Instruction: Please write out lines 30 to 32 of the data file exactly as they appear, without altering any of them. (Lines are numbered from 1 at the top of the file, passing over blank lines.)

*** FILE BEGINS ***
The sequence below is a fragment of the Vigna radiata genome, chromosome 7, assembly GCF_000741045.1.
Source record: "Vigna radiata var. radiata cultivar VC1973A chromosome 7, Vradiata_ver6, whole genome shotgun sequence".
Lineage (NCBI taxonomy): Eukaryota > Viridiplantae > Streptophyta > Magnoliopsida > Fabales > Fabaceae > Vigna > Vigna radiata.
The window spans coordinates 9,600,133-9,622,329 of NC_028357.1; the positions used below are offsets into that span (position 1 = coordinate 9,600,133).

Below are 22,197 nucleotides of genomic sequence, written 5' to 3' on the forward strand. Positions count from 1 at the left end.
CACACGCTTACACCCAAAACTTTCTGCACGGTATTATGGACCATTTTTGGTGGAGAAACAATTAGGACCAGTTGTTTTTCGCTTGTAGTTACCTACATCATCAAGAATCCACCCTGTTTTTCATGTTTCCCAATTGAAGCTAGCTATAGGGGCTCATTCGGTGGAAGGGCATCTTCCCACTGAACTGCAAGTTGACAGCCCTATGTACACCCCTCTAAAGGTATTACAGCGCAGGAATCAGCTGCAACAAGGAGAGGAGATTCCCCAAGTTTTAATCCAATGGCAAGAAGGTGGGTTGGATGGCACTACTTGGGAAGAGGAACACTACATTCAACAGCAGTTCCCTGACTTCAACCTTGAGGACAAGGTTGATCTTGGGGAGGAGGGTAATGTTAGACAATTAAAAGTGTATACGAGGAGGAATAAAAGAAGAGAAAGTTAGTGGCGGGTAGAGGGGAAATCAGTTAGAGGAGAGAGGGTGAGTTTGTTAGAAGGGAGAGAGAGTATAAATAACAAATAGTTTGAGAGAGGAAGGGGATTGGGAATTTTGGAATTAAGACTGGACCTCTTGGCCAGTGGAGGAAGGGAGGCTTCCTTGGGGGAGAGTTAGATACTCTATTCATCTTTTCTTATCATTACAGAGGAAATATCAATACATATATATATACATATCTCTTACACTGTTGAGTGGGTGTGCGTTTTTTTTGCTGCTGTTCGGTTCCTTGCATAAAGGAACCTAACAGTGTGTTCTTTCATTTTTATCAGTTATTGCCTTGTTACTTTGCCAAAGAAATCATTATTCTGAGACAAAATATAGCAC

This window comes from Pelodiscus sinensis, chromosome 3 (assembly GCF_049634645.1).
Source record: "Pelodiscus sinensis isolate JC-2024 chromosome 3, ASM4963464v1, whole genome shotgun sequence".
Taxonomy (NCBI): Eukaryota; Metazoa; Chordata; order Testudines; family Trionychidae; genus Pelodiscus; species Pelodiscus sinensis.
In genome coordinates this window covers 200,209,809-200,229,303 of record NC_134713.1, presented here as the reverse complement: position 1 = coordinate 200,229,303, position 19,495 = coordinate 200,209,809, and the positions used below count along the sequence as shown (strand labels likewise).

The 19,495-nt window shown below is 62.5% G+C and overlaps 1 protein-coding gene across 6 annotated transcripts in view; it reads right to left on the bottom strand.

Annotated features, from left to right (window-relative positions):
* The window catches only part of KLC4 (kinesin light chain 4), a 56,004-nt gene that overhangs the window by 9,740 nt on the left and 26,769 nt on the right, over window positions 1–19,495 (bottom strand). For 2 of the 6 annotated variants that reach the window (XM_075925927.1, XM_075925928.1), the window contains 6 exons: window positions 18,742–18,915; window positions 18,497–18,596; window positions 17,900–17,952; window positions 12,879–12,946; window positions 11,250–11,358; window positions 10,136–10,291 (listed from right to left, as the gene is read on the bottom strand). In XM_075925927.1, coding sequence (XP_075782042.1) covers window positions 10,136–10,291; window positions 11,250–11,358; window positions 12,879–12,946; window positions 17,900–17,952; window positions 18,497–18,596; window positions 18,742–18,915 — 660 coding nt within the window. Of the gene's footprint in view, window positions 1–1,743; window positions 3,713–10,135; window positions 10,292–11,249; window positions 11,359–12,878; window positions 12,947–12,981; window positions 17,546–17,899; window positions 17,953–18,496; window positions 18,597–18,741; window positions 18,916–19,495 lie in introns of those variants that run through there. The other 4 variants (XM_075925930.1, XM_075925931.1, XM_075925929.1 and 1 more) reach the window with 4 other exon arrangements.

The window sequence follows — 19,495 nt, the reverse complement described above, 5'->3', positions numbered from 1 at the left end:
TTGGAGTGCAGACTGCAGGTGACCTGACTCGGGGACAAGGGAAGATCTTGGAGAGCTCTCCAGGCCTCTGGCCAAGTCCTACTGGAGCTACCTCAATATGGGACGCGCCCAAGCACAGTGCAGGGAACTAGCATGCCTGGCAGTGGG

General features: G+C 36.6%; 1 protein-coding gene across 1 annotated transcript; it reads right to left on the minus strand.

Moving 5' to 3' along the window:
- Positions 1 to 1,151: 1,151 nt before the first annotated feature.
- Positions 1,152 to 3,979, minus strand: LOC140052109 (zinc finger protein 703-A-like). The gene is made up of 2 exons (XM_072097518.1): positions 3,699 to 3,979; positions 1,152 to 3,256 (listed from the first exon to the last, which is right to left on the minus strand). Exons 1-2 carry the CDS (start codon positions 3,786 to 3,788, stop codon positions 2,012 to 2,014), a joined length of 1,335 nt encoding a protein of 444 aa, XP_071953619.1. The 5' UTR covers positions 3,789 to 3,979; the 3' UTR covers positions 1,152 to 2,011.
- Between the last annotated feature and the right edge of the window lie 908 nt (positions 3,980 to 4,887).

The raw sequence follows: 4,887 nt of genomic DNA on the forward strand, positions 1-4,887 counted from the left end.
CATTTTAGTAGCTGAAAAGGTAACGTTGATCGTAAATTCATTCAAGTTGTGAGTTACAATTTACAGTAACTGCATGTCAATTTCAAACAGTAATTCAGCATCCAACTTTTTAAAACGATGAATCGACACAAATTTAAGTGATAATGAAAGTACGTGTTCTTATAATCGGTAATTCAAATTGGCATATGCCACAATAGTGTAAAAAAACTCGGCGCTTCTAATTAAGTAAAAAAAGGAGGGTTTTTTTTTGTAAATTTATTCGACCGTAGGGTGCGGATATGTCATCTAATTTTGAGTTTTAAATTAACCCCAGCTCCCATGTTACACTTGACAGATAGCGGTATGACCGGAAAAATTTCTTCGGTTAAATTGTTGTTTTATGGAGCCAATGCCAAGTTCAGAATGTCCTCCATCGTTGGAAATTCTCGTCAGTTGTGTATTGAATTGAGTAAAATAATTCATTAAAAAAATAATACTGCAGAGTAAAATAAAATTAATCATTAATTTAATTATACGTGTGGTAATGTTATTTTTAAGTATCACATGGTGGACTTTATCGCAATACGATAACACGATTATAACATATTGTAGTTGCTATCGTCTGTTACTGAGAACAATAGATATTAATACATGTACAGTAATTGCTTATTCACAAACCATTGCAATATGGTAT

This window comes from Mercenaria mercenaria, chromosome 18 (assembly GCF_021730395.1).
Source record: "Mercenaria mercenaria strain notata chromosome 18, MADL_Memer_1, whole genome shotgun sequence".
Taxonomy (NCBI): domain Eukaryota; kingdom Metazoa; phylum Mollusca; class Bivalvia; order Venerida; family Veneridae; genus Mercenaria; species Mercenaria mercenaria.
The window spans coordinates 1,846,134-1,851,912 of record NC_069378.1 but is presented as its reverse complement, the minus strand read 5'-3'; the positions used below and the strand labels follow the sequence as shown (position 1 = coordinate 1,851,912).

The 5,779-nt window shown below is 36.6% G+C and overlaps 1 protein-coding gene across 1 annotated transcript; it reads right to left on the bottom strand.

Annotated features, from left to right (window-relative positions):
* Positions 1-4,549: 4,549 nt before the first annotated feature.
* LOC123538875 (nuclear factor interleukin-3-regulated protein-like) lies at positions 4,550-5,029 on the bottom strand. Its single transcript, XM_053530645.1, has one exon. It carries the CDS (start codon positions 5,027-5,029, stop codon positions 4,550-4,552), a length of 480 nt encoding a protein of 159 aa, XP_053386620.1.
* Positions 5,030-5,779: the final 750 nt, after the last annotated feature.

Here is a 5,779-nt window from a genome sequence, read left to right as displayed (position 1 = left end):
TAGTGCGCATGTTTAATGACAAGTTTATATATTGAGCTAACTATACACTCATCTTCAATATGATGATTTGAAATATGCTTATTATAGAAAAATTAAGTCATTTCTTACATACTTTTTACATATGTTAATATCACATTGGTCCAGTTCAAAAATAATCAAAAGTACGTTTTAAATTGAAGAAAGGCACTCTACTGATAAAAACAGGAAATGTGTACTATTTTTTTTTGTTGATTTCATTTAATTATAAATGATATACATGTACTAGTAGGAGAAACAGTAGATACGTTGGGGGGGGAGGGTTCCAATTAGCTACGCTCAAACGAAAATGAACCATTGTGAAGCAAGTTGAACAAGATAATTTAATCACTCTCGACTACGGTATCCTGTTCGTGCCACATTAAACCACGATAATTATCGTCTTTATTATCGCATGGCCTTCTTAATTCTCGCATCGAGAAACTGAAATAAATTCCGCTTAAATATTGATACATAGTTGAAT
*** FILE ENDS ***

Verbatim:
* LOC123538875 (nuclear factor interleukin-3-regulated protein-like) lies at positions 4,550-5,029 on the bottom strand. Its single transcript, XM_053530645.1, has one exon. It carries the CDS (start codon positions 5,027-5,029, stop codon positions 4,550-4,552), a length of 480 nt encoding a protein of 159 aa, XP_053386620.1.
* Positions 5,030-5,779: the final 750 nt, after the last annotated feature.

Here is a 5,779-nt window from a genome sequence, read left to right as displayed (position 1 = left end):